I've been following Seattle Transit Blog lately, and thinking about the constant mass transit crises going on in American cities. It's not just Seattle, with its high-powered NIMBYs preventing dense inner-city development, lack of state income tax (and resulting extremely regressive tax impacts), and tortuous geography... just for a few of the obstacles faced by transit here. Chicago and New York seem to constantly have transit funding problems, too.
The root of the problem, from an economic perspective, might be that mass transit service is offered to the public below-cost. Expanding the system to serve more users means the transit agency has greater losses instead of greater profits like most businesses. But raising fares up to the level of per-rider costs doesn't really look so good in most places either — think $6 bus fares in most of Seattle. Maybe popular commuter routes to employment centers with scarce parking could cover their costs from the farebox, because they'd still be a good deal compared to paying for parking.
The government subsidy for transit service is one of the biggest targets for transit opponents. Transit proponents hearing this will shout back that the road networks are given away to drivers, mostly for free. A tiring argument follows, filled with conjecture, over who is subsidized more, transit users or drivers. I don't think there can be an answer to this question — surely it varies considerably in different circumstances, which doesn't help much if you're trying to create cost-effective transportation strategies.
Maybe the answer is that we shouldn't subsidize transportation very much at all. All motorized transportation requires lots of energy, and subsidizing lots of energy usage is about the last thing we need to do. If all the major highways were tolled to cover road construction and maintenance costs (probably with the toll roughly tied to vehicle weight, as heavy vehicles including city buses put a lot of stress on the roads), and transit fares reflected the cost of offering the service, all the costs of traveling would be included in the price for traveling instead of being externalized onto everyone else. The incentive, then, would be to act in ways that lower everyone's total costs. If mass transit is the most cost-effective way to get around, its fares will be cheaper than the cost of driving.
Another thing that's pretty obvious and affects thinking about transportation generally is climate change. People don't really like talking about this, but greenhouse gas emissions cause climate change, the earth has a limited supply of carbon sinks, and given past and present levels of emission, rich countries like the US have something like a moral imperative to reduce emissions. Because of this, we probably need to set something like a price on pollution itself. The goal would be to set the price of polluting at a level so that we weren't taking more than our fair share of the earth's ability to take carbon emissions. The incentive then becomes to travel when necessary, but to avoid unnecessary travel that adds cost and environmental damage.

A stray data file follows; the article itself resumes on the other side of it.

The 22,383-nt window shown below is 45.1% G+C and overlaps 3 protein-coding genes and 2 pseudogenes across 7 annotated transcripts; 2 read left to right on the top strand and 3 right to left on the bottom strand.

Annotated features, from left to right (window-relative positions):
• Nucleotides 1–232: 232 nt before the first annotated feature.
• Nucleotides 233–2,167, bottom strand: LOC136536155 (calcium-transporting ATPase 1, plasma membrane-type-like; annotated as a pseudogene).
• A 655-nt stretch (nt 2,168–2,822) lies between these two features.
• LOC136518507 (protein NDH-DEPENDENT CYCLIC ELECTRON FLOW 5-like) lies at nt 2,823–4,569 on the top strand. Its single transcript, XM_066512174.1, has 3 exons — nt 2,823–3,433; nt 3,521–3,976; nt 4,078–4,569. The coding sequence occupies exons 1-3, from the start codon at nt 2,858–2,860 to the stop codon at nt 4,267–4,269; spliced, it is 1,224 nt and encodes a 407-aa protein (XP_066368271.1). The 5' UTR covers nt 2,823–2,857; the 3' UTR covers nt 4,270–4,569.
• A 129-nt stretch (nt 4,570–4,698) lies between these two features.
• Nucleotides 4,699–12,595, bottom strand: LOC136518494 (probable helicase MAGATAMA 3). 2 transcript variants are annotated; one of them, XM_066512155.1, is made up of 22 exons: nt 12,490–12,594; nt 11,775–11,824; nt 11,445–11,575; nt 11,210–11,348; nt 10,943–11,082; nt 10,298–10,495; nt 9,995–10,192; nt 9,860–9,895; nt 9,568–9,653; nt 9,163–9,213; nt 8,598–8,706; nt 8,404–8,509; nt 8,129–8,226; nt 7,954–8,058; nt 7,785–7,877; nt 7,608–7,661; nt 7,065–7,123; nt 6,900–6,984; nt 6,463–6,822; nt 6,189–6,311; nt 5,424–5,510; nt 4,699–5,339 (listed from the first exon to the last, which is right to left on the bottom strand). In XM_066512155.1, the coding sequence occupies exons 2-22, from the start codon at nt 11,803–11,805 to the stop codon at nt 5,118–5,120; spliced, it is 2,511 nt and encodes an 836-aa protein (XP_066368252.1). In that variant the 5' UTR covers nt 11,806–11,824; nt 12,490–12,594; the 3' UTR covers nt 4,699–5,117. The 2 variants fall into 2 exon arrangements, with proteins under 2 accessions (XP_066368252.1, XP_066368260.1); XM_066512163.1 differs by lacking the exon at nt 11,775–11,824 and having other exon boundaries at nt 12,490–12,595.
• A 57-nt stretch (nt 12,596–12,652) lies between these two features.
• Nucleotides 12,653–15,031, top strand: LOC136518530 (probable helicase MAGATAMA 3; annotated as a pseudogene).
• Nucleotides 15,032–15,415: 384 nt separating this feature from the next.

In a place like Washington state, where taxes are extremely regressive, subsidies on transportation are probably, in terms of benefit distribution by income, one of the more progressive things going. King County's proposed $20 car tab fee puts this in relief: a regressive tax to provide a progressive benefit. This might be mitigated by replacing general sales taxes with general income taxes. Another thought is that after a truly significant carbon tax is in place (which would have to be at the federal level, not the state), the government would not have to raise as much money through income tax. Per-head refunds from this extra money would be a good mitigation for regressiveness of carbon taxes. The overall problem is not one to overlook; largely removing subsidies on an area as broad as transportation without fixing wealth distribution is basically a non-starter.
Ultimately, all this stuff would be a heavy disincentive towards economic activity, compared to the status quo. We don't just use energy because it's there, we use it to do stuff. But if we're really serious about fixing our emissions problems we might have to set markets to work in slowing down the economy in the wisest possible ways...
I'm currently reading Amartya Sen's Development as Freedom, which, among other things, makes the case that it isn't always economic growth that brings development (he, as the title suggests, measures development by people's freedom to live in a way they have reason to prefer). What we'd have to do in a world with less travel and less economic activity is to thoughtfully choose the things that matter most to us. We might choose to take this action ourselves to stem climate change; we might have it thrust upon us by environmental collapse or peak oil. Either way, I really believe we'll have to consider it within my lifetime.